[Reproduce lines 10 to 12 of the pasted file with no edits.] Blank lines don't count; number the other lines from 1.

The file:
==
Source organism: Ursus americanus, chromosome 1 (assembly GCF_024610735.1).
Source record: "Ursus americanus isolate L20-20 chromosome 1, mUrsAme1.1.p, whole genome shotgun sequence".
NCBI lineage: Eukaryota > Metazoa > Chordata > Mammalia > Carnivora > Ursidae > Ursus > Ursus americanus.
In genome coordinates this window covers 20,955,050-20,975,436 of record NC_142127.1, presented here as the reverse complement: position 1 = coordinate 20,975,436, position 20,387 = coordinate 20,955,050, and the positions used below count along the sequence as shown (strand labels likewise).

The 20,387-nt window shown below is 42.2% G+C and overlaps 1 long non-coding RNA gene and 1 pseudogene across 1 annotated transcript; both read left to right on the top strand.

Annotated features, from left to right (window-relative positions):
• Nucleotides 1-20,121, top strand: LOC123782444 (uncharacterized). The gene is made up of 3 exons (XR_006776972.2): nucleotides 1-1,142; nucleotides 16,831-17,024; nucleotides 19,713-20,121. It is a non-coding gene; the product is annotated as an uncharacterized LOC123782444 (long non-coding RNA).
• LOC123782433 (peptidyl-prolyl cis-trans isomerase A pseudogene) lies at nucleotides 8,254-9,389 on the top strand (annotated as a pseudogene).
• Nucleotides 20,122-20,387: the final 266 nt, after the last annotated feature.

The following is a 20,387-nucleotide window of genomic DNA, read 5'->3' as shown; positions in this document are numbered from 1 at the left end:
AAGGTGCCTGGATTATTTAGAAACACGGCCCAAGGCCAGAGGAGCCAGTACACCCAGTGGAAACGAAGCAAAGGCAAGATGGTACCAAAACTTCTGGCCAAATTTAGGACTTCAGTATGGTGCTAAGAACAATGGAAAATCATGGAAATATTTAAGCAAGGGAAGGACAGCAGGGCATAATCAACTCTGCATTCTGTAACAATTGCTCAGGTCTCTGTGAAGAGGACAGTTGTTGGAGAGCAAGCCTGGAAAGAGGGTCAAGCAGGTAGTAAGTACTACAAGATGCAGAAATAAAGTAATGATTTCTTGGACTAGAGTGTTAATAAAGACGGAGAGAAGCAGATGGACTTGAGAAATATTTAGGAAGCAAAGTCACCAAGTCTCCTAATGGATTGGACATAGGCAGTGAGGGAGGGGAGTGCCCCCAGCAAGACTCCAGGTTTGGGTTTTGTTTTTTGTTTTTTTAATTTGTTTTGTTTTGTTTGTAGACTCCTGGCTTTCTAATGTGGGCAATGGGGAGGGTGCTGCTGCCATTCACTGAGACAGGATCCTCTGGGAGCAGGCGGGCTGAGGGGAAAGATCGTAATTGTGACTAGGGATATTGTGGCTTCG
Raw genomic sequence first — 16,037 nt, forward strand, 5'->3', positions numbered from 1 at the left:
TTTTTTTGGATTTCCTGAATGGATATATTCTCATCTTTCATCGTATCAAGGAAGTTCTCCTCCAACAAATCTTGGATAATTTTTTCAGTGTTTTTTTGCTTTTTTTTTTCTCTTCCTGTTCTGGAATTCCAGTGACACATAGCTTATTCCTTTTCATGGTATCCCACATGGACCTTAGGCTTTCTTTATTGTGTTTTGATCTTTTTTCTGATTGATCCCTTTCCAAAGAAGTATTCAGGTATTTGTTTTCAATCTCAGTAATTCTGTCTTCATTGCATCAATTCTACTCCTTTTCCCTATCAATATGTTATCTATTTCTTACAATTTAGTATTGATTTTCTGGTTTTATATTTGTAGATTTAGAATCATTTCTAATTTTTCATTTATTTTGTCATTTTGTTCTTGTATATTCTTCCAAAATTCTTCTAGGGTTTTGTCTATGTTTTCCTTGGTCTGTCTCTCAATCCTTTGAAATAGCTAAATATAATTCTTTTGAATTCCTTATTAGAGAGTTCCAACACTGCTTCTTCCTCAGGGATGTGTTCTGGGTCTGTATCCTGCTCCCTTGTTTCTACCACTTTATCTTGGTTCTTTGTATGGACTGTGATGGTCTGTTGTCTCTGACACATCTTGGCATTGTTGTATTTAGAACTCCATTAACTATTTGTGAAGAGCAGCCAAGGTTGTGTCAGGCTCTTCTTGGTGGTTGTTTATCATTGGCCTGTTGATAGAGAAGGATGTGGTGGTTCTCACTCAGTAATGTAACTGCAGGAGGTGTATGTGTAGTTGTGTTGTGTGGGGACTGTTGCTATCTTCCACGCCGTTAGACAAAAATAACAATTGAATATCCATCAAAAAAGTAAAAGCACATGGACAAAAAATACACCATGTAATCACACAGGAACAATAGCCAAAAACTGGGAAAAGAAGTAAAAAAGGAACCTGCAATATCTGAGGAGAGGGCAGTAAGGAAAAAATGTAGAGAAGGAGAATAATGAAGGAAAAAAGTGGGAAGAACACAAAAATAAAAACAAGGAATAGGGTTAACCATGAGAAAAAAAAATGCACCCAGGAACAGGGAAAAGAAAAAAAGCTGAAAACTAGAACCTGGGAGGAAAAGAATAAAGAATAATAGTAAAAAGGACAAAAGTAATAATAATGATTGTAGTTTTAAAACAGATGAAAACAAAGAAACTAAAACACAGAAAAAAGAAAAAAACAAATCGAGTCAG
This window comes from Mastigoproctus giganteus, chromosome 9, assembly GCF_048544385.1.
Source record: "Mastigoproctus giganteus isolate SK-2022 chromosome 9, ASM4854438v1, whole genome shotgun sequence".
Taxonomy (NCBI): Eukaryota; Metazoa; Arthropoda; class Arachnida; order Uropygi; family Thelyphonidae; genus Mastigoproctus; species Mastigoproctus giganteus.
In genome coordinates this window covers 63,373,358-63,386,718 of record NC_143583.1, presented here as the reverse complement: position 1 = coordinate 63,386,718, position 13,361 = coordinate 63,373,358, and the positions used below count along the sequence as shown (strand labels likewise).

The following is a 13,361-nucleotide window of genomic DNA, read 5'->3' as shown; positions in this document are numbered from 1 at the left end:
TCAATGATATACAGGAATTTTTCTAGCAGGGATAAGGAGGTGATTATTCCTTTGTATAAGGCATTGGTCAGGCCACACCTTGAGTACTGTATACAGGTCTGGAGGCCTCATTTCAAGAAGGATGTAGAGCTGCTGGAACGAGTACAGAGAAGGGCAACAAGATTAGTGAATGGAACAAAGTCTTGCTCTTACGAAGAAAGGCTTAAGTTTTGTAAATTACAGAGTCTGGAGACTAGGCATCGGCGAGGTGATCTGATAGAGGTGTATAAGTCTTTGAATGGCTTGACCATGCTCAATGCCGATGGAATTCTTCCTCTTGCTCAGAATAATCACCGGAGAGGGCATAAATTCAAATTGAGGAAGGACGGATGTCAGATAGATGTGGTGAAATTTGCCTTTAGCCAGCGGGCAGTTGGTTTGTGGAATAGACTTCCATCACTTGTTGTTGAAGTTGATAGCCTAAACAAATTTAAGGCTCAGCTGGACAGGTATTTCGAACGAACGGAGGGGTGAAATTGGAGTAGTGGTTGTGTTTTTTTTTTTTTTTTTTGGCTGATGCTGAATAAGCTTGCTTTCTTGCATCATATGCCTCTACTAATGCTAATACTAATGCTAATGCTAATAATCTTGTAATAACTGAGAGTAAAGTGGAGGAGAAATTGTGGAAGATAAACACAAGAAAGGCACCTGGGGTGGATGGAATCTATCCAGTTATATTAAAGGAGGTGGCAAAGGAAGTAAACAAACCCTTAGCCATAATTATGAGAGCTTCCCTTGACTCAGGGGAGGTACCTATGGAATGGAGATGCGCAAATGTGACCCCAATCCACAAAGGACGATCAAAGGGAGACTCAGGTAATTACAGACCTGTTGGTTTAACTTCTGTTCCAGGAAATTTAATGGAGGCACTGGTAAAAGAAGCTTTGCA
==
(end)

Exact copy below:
The following is a 20,387-nucleotide window of genomic DNA, read 5'->3' as shown; positions in this document are numbered from 1 at the left end:
AAGGTGCCTGGATTATTTAGAAACACGGCCCAAGGCCAGAGGAGCCAGTACACCCAGTGGAAACGAAGCAAAGGCAAGATGGTACCAAAACTTCTGGCCAAATTTAGGACTTCAGTATGGTGCTAAGAACAATGGAAAATCATGGAAATATTTAAGCAAGGGAAGGACAGCAGGGCATAATCAACTCTGCATTCTGTAACAATTGCTCAGGTCTCTGTGAAGAGGACAGTTGTTGGAGAGCAAGCCTGGAAAGAGGGTCAAGCAGGTAGTAAGTACTACAAGATGCAGAAATAAAGTAATGATTTCTTGGACTAGAGTGTTAATAAAGACGGAGAGAAGCAGATGGACTTGAGAAATATTTAGGAAGCAAAGTCACCAAGTCTCCTAATGGATTGGACATAGGCAGTGAGGGAGGGGAGTGCCCCCAGCAAGACTCCAGGTTTGGGTTTTGTTTTTTGTTTTTTTAATTTGTTTTGTTTTGTTTGTAGACTCCTGGCTTTCTAATGTGGGCAATGGGGAGGGTGCTGCTGCCATTCACTGAGACAGGATCCTCTGGGAGCAGGCGGGCTGAGGGGAAAGATCGTAATTGTGACTAGGGATATTGTGGCTTCG
Raw genomic sequence first — 16,037 nt, forward strand, 5'->3', positions numbered from 1 at the left: